They are the two great-grandchildren that Prince Philip never got to meet. Born just 40 days apart, Princess Eugenie and her cousin Zara Tindall paid special tribute to their grandfather before his death by naming their newborn sons after him. Eugenie’s firstborn, August Philip Hawke Brooksbank, born on February 9, and Zara’s third child, Lucas Philip Tindall, born on March 21, will forever bear the hallmark of their royal heritage. For the Queen, as she faces life as a widow at nearly 95, the babies will bring welcome joy at a time of great sorrow. Having not been able to see much of her elder grandchildren when they were growing up because she spent so much time overseas when the likes of William and Harry were young, the sovereign now relishes family time. Over recent years, she has grown especially close to her youngest grandchildren, the Earl and Countess of Wessexes’ children, Lady Louise Windsor, and James, Viscount Severn, who are regular visitors to Windsor Castle, living just 10 miles away at Bagshot Park. Royal aides used to speak of stepping over tricycles and roller skates as the youngsters would spend precious weekends with “Granny and Grandpa”. The arrival of no less than 10 great-grandchildren over the past decade has delighted the Queen – not least when many are already showing signs of sharing her passion for dogs and horses. Her eldest grandchild Peter Phillips’s daughters, Savannah, 10, and Isla, eight, are already keen amateur riders, along with his sister Zara Tindall’s eldest daughter, Mia, seven.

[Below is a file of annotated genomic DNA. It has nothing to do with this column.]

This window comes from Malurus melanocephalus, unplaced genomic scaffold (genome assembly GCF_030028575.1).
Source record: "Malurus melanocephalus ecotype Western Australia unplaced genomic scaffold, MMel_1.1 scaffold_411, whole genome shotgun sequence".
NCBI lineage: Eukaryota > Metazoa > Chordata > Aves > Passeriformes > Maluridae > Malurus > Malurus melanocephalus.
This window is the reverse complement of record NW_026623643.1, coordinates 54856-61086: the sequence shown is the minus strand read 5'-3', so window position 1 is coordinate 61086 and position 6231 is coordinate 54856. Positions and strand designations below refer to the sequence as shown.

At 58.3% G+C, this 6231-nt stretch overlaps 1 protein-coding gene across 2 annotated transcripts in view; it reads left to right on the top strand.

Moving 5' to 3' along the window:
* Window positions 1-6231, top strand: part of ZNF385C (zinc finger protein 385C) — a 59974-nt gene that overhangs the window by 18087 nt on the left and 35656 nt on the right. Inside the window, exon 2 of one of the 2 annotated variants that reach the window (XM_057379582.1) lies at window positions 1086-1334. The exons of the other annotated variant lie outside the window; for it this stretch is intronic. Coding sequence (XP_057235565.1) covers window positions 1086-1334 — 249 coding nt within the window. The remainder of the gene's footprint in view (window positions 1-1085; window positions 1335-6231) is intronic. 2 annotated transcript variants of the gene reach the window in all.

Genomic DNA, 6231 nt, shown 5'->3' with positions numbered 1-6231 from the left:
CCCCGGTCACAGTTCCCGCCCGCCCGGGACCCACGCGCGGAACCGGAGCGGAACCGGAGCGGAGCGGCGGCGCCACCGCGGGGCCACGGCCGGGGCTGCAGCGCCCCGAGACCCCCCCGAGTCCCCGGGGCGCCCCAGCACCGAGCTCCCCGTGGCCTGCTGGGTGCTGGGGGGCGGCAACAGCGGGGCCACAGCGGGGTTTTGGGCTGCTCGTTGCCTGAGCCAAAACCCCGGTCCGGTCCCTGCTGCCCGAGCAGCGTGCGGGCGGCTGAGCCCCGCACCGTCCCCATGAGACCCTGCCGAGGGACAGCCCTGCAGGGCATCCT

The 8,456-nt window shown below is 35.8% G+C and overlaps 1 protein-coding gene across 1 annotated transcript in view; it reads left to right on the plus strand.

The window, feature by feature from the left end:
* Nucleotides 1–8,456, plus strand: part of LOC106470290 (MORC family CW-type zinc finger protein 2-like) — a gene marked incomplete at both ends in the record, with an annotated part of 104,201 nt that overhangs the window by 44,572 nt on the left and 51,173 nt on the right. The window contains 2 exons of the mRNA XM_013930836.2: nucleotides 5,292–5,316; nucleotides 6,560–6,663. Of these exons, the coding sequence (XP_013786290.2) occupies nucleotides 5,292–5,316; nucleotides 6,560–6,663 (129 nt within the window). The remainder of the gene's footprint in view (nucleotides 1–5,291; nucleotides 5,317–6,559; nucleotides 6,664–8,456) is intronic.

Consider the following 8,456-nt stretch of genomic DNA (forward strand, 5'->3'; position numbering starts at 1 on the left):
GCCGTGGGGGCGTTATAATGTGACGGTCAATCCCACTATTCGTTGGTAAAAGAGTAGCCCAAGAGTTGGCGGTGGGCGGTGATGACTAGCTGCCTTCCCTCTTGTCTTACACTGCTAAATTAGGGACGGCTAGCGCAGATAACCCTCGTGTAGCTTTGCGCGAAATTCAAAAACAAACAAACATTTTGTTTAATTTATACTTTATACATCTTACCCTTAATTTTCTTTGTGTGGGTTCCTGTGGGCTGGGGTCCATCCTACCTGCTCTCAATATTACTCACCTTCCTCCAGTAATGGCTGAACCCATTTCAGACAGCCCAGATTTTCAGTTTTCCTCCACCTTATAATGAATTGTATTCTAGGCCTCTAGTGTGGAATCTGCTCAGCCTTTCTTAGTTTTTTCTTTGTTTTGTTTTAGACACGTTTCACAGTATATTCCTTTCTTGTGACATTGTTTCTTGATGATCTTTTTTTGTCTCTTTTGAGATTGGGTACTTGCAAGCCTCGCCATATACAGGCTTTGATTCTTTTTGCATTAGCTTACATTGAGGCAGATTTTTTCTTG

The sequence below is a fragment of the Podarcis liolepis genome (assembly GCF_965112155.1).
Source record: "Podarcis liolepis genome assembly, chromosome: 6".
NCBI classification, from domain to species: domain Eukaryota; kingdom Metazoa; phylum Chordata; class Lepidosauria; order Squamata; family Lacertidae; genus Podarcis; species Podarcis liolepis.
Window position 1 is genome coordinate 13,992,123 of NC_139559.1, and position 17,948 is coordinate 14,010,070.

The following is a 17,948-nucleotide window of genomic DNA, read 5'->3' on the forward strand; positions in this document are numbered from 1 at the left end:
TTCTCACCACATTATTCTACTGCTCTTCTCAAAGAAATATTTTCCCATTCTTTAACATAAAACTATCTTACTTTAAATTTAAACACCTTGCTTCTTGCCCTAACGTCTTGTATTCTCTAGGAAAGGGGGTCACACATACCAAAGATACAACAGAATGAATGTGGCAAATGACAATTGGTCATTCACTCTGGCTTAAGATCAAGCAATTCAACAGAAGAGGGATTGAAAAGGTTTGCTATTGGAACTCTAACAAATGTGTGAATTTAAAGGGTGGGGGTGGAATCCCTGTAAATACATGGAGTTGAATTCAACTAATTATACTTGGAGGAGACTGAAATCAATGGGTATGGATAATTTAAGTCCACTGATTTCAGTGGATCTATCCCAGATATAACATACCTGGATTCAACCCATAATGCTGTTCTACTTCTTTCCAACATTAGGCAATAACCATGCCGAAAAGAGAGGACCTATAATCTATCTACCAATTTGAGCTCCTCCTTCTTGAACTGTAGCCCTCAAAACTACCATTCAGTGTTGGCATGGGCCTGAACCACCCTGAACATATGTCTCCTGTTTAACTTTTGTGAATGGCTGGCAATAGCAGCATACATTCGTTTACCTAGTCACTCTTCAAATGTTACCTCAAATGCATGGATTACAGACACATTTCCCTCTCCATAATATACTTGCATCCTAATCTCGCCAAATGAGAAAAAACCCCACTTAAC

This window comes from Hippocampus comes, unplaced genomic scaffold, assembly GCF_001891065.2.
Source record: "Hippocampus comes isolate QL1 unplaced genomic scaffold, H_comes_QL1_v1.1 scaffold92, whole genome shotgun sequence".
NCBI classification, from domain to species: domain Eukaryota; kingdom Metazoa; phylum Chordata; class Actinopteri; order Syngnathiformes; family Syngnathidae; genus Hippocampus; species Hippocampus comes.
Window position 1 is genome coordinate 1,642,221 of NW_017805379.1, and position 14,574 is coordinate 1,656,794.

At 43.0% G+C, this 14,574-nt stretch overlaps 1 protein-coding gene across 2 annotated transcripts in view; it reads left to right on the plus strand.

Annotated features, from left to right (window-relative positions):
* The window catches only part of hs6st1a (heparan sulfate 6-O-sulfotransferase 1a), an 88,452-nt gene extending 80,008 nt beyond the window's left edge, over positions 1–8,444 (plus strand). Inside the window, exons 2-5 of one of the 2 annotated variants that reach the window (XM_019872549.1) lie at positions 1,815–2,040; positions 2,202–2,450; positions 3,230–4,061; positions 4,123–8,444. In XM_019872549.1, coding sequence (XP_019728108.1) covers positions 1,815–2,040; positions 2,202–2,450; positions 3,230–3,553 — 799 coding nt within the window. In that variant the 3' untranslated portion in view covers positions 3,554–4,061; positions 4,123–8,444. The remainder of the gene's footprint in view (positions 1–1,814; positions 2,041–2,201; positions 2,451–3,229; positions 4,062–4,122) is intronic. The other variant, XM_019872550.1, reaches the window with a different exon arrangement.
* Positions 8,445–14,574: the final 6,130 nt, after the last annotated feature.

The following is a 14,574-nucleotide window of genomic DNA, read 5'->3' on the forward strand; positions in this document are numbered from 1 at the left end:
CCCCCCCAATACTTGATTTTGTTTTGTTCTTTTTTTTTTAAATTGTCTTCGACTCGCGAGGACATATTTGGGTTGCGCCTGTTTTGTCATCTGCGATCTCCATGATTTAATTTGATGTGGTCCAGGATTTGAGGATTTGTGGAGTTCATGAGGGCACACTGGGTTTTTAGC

A man who was released from mandatory hotel quarantine to care for his dying father after an appeal to the High Court has called for a more “common sense” approach to the system.
The subtle briefings were designed to give Prince Harry the softest possible landing on his arrival back in the UK ahead of his beloved grandfather’s funeral on Saturday. From sources suggesting he was “united in grief” with the rest of the Royal family following the death of the Duke of Edinburgh, to the couple’s unofficial spokesman Omid Scobie insisting – should anyone be in doubt – that “Harry was incredibly close to Philip”, the Sussex spin machine was in evidence as the displaced Prince prepared for his first transatlantic flight in 13 months. Members of the Royal family also sought to calm serves ahead of what is feared could be a difficult reunion for the House of Windsor, with a palace source suggesting that the Prince of Wales was particularly looking forward to seeing his youngest son. “It’s been more than a year,” they pointed out.